A Jihad Watch reader recently noted: “When Israel attacked Iraq’s nuclear reactor in July 1981, John West (Ambassador to S.A. 1977-1981) sent a letter to the House of Foreign Affairs Committee asking that punitive action be taken against Israel. As ambassador, West provoked major controversy when he facilitated the contracting of a private public relations firm by the government of Saudi Arabia to lobby for the sale of F-15″s.”
John C. West’s old friend Crawford Cook was, at West’s urging, hired by the Saudis. On the campus of the University of South Carolina, at some “Center” named after Ernest Hollings (himself a big promoter of the Saudis, as he was a denigrator of Israel), you can find the names of both “John C. West” and “Crawford Cook.”
But then there is James Akins, in a class by himself. He was the American ambassador to Saudi Arabia during that critical year 1973, and finally had to be fired even by Kissinger for his blatant behavior. Imagine what James Akins sent back to Washington about OPEC and the quadrupling of oil prices. Do you think he warned anyone that this was dangerous, given what Saudi Arabia was like, because much of that money was likely to be used abroad to promote the spread of Islam? Do you think James Akins — who still insists that Israel “deliberately” attacked the U.S.S. Liberty during the Six-Day War, which at this point, after the release of the Israeli pilots’ tapes, no one except convinced antisemites could possibly maintain — warned Washington about the future uses of that oil money?
What about Raymond Close, who was C.I.A. station chief in Jeddah, or was it Riyadh, from 1970 to 1977, again during the critical years when policy toward newly-rich Saudi Arabia might have been differently crafted if accurate information about the attitudes of Saudis toward Infidels had been accurately conveyed? Close took early retirement and then immediately went into business with two well-connected Saudi businessmen, one of them a former Saudi intelligence head. When do you think he started getting those job offers from the Saudis — after he retired, or before? And he then went on to be involved in the banking scandal (was it the BCCI? I can’t remember) and various arms transfers, and then of course continued writing about American foreign policy and the need to jettison Israel and be grateful to Saudi Arabia for all it has done for us, and is trying to do. For all I know he continues this to this day, from his home in Princeton. Just a few years ago another contact and sympathizer of his got him a gig as a “Stimson Fellow” at Yale — these people are all over the place.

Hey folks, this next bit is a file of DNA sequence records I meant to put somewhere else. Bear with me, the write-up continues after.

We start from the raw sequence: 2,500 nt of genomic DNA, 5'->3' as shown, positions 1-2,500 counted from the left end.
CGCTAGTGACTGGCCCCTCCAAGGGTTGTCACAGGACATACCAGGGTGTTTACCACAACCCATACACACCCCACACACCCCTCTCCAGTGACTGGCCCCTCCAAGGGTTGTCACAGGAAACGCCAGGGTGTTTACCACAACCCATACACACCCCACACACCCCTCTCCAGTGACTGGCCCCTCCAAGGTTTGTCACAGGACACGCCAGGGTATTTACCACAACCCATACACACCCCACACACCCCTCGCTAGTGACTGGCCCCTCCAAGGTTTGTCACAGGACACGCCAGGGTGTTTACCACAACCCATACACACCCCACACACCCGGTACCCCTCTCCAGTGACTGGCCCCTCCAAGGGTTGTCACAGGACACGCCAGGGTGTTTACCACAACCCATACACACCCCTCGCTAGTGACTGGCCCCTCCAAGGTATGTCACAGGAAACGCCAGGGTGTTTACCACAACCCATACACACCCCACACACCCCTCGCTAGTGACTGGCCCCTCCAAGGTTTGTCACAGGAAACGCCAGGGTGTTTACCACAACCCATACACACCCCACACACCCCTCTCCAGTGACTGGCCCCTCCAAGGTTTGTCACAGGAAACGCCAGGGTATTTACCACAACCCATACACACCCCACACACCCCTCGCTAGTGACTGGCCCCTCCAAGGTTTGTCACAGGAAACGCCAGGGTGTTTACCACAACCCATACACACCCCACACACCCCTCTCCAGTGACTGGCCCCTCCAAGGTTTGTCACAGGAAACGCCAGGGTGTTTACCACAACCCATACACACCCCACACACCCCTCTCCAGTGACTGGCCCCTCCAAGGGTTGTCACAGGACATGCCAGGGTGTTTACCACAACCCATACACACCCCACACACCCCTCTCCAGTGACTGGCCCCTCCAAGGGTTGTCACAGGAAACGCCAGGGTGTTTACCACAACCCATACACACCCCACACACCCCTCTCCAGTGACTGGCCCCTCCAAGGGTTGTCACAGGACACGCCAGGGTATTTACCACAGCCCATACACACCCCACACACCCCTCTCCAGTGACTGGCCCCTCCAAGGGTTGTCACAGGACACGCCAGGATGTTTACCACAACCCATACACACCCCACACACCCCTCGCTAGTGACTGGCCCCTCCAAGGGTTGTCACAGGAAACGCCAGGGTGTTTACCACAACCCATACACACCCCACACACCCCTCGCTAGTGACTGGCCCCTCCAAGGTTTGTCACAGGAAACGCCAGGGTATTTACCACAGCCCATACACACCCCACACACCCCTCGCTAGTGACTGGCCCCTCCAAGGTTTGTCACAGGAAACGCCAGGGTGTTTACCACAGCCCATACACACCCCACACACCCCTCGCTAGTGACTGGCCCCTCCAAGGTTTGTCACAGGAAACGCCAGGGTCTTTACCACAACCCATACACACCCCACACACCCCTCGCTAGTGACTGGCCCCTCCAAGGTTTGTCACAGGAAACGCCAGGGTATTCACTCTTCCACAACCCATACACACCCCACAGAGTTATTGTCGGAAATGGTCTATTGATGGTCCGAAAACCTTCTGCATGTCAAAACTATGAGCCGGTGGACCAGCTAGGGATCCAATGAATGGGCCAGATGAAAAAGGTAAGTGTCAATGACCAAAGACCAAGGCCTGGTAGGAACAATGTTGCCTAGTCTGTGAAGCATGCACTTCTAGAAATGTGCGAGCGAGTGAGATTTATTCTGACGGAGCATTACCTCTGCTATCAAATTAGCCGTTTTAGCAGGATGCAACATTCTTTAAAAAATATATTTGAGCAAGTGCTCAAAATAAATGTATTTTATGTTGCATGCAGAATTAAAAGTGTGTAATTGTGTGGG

And then there is Eugene Bird, that “patriot,” that genuine American “patriot,” who cares only for the National Interest. That is why he heads up something called the “Council for the National Interest,” which somehow has enough money to pay for full-page ads in The Times, and more than once, and which pushes a policy of denouncing…the “Israel Lobby” and offering suggestions identical to those of the Saudi government.
And there are so many others, of both parties — Fred Dutton, the former Kennedy apparatchik. A dozen different Washington lobbying firms. This also includes everyone who ever got an expensive present from Prince Bandar, who dropped off a Jaguar as a token of his affection for Mrs. Colin Powell. The ostentatiously upright Powell apparently thought that was just swell. He never apparently thought he should refuse to accept it. Yet it not only looks bad, it is bad.
Has Congress taken it upon itself to make such names as “Raymond Close” and “James Akins” and “Eugene Bird” and others well known to the American public? Has Congress asked to see what information was sent back to Washington in 1973, during the quadrupling of oil prices, by both Akins and Close? It hasn’t? Why not?
If that information is not made public, and the recipients of Saudi and other Arab largesse not publicly revealed, then what will prevent the Saudis, in the next decade, from spreading their wealth around in exactly the same ways, to exactly the same effect? We cannot take away all their money — though we can severely limit what they can send to this country to pay for mosques and madrasas where literature preaching hate for Infidels has been found (see the report of the Center for Religious Freedom). But we can subject to close and critical scrutiny those who have in the past received such Saudi and other Arab financial support, directly and indirectly, as a complement to making it illegal to receive sums above, say, $50,000 a year from any foreign country, and to make sure all loopholes are closed and the moral hatches battened down. The American government and the people it presumes to protect can’t take much more of this.